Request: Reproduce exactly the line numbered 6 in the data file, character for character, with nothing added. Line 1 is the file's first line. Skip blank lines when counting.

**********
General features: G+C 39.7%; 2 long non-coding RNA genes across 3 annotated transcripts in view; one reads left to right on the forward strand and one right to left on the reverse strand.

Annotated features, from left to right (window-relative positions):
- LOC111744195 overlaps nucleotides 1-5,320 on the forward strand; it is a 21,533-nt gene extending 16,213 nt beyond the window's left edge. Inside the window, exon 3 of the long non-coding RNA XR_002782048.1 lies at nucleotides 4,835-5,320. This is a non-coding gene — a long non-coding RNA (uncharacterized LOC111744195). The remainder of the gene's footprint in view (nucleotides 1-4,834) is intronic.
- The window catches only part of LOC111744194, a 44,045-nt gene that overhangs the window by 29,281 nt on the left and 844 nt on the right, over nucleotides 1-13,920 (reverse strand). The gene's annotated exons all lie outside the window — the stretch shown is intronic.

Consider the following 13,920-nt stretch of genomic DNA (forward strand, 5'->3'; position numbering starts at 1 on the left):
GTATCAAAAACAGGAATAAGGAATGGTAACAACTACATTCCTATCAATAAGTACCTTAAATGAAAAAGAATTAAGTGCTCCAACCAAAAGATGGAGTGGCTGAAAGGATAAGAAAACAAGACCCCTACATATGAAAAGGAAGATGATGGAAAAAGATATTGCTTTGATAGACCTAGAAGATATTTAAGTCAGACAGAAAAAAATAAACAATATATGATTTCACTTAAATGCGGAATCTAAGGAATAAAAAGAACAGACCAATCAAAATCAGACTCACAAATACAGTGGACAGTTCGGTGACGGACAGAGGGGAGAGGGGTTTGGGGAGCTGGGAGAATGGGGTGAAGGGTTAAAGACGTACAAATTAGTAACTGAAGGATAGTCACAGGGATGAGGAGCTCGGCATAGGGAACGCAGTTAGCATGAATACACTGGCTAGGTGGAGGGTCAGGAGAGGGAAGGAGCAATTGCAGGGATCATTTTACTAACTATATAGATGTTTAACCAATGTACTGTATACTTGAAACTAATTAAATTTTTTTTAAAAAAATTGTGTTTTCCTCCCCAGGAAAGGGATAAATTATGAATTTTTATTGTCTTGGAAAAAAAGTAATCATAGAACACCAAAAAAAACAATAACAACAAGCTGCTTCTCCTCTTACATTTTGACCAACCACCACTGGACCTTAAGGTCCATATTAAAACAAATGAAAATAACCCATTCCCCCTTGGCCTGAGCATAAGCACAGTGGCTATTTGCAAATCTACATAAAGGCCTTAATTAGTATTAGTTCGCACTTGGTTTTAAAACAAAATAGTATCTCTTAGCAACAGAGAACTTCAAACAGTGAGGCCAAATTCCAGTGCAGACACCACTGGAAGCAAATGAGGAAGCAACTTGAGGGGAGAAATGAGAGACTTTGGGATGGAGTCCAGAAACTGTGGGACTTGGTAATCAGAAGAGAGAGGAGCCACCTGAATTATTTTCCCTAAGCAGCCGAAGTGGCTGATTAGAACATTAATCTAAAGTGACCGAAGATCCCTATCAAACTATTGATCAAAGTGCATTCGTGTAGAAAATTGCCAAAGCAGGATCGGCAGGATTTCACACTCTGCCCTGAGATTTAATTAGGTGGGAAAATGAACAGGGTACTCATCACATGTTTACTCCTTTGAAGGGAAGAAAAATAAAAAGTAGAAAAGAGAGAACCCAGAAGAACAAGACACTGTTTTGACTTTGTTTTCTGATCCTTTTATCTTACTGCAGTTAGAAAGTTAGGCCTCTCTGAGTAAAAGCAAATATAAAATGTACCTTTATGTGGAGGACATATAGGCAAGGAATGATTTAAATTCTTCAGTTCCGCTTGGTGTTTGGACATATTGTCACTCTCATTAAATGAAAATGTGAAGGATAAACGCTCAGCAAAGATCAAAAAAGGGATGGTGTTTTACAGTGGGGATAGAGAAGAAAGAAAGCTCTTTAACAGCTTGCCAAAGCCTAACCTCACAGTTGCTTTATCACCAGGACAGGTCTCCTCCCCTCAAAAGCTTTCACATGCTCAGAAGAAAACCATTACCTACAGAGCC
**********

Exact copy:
GTATCAAAAACAGGAATAAGGAATGGTAACAACTACATTCCTATCAATAAGTACCTTAAATGAAAAAGAATTAAGTGCTCCAACCAAAAGATGGAGTGGCTGAAAGGATAAGAAAACAAGACCCCTACATATGAAAAGGAAGATGATGGAAAAAGATATTGCTTTGATAGACCTAGAAGATATTTAAGTCAGACAGAAAAAAATAAACAATATATGATTTCACTTAAATGCGGAATCTAAGGAATAAAAAGAACAGACCAATCAAAATCAGACTCACAAATACAGTGGACAGTTCGGTGACGGACAGAGGGGAGAGGGGTTTGGGGAGCTGGGAGAATGGGGTGAAGGGTTAAAGACGTACAAATTAGTAACTGAAGGATAGTCACAGGGATGAGGAGCTCGGCATAGGGAACGCAGTTAGCATGAATACACTGGCTAGGTGGAGGGTCAGGAGAGGGAAGGAGCAATTGCAGGGATCATTTTACTAACTATATAGATGTTTAACCAATGTACTGTATACTTGAAACTAATTAAATTTTTTTTAAAAAAATTGTGTTTTCCTCCCCAGGAAAGGGATAAATTATGAATTTTTATTGTCTTGGAAAAAAAGTAATCATAGAACACCAAAAAAAACAATAACAACAAGCTGCTTCTCCTCTTACATTTTGACCAACCACCACTGGACCTTAAGGTCCATATTAAAACAAATGAAAATAACCCATTCCCCCTTGGCCTGAGCATAAGCACAGTGGCTATTTGCAAATCTACATAAAGGCCTTAATTAGTATTAGTTCGCACTTGGTTTTAAAACAAAATAGTATCTCTTAGCAACAGAGAACTTCAAACAGTGAGGCCAAATTCCAGTGCAGACACCACTGGAAGCAAATGAGGAAGCAACTTGAGGGGAGAAATGAGAGACTTTGGGATGGAGTCCAGAAACTGTGGGACTTGGTAATCAGAAGAGAGAGGAGCCACCTGAATTATTTTCCCTAAGCAGCCGAAGTGGCTGATTAGAACATTAATCTAAAGTGACCGAAGATCCCTATCAAACTATTGATCAAAGTGCATTCGTGTAGAAAATTGCCAAAGCAGGATCGGCAGGATTTCACACTCTGCCCTGAGATTTAATTAGGTGGGAAAATGAACAGGGTACTCATCACATGTTTACTCCTTTGAAGGGAAGAAAAATAAAAAGTAGAAAAGAGAGAACCCAGAAGAACAAGACACTGTTTTGACTTTGTTTTCTGATCCTTTTATCTTACTGCAGTTAGAAAGTTAGGCCTCTCTGAGTAAAAGCAAATATAAAATGTACCTTTATGTGGAGGACATATAGGCAAGGAATGATTTAAATTCTTCAGTTCCGCTTGGTGTTTGGACATATTGTCACTCTCATTAAATGAAAATGTGAAGGATAAACGCTCAGCAAAGATCAAAAAAGGGATGGTGTTTTACAGTGGGGATAGAGAAGAAAGAAAGCTCTTTAACAGCTTGCCAAAGCCTAACCTCACAGTTGCTTTATCACCAGGACAGGTCTCCTCCCCTCAAAAGCTTTCACATGCTCAGAAGAAAACCATTACCTACAGAGCC